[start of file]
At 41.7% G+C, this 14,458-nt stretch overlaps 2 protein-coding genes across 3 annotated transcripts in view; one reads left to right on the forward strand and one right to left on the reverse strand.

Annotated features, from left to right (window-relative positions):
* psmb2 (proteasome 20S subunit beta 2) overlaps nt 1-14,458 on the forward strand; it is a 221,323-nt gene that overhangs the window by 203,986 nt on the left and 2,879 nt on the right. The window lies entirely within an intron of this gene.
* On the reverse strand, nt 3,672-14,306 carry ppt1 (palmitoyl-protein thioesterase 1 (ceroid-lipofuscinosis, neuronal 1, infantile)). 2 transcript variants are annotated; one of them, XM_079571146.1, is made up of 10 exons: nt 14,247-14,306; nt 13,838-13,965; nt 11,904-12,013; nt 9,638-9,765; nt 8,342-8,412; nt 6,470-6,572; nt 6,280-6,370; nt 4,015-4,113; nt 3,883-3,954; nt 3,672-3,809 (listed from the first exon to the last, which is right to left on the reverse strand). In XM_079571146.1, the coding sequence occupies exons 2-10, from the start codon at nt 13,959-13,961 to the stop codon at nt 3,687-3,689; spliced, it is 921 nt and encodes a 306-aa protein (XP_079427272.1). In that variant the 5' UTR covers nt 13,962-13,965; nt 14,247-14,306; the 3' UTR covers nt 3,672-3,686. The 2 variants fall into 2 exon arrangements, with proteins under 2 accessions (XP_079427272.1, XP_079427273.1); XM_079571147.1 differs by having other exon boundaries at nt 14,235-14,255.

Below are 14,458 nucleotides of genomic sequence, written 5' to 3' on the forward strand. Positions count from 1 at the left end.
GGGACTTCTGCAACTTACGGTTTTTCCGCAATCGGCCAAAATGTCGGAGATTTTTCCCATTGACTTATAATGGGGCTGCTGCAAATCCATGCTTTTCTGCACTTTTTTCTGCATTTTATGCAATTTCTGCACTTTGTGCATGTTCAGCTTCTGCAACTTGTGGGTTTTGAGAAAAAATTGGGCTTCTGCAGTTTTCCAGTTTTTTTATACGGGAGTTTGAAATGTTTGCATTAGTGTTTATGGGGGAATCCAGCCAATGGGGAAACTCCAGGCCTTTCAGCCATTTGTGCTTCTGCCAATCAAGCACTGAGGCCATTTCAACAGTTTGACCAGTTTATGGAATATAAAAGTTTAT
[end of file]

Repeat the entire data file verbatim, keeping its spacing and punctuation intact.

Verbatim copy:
At 41.7% G+C, this 14,458-nt stretch overlaps 2 protein-coding genes across 3 annotated transcripts in view; one reads left to right on the forward strand and one right to left on the reverse strand.

Annotated features, from left to right (window-relative positions):
* psmb2 (proteasome 20S subunit beta 2) overlaps nt 1-14,458 on the forward strand; it is a 221,323-nt gene that overhangs the window by 203,986 nt on the left and 2,879 nt on the right. The window lies entirely within an intron of this gene.
* On the reverse strand, nt 3,672-14,306 carry ppt1 (palmitoyl-protein thioesterase 1 (ceroid-lipofuscinosis, neuronal 1, infantile)). 2 transcript variants are annotated; one of them, XM_079571146.1, is made up of 10 exons: nt 14,247-14,306; nt 13,838-13,965; nt 11,904-12,013; nt 9,638-9,765; nt 8,342-8,412; nt 6,470-6,572; nt 6,280-6,370; nt 4,015-4,113; nt 3,883-3,954; nt 3,672-3,809 (listed from the first exon to the last, which is right to left on the reverse strand). In XM_079571146.1, the coding sequence occupies exons 2-10, from the start codon at nt 13,959-13,961 to the stop codon at nt 3,687-3,689; spliced, it is 921 nt and encodes a 306-aa protein (XP_079427272.1). In that variant the 5' UTR covers nt 13,962-13,965; nt 14,247-14,306; the 3' UTR covers nt 3,672-3,686. The 2 variants fall into 2 exon arrangements, with proteins under 2 accessions (XP_079427272.1, XP_079427273.1); XM_079571147.1 differs by having other exon boundaries at nt 14,235-14,255.

Below are 14,458 nucleotides of genomic sequence, written 5' to 3' on the forward strand. Positions count from 1 at the left end.
GGGACTTCTGCAACTTACGGTTTTTCCGCAATCGGCCAAAATGTCGGAGATTTTTCCCATTGACTTATAATGGGGCTGCTGCAAATCCATGCTTTTCTGCACTTTTTTCTGCATTTTATGCAATTTCTGCACTTTGTGCATGTTCAGCTTCTGCAACTTGTGGGTTTTGAGAAAAAATTGGGCTTCTGCAGTTTTCCAGTTTTTTTATACGGGAGTTTGAAATGTTTGCATTAGTGTTTATGGGGGAATCCAGCCAATGGGGAAACTCCAGGCCTTTCAGCCATTTGTGCTTCTGCCAATCAAGCACTGAGGCCATTTCAACAGTTTGACCAGTTTATGGAATATAAAAGTTTAT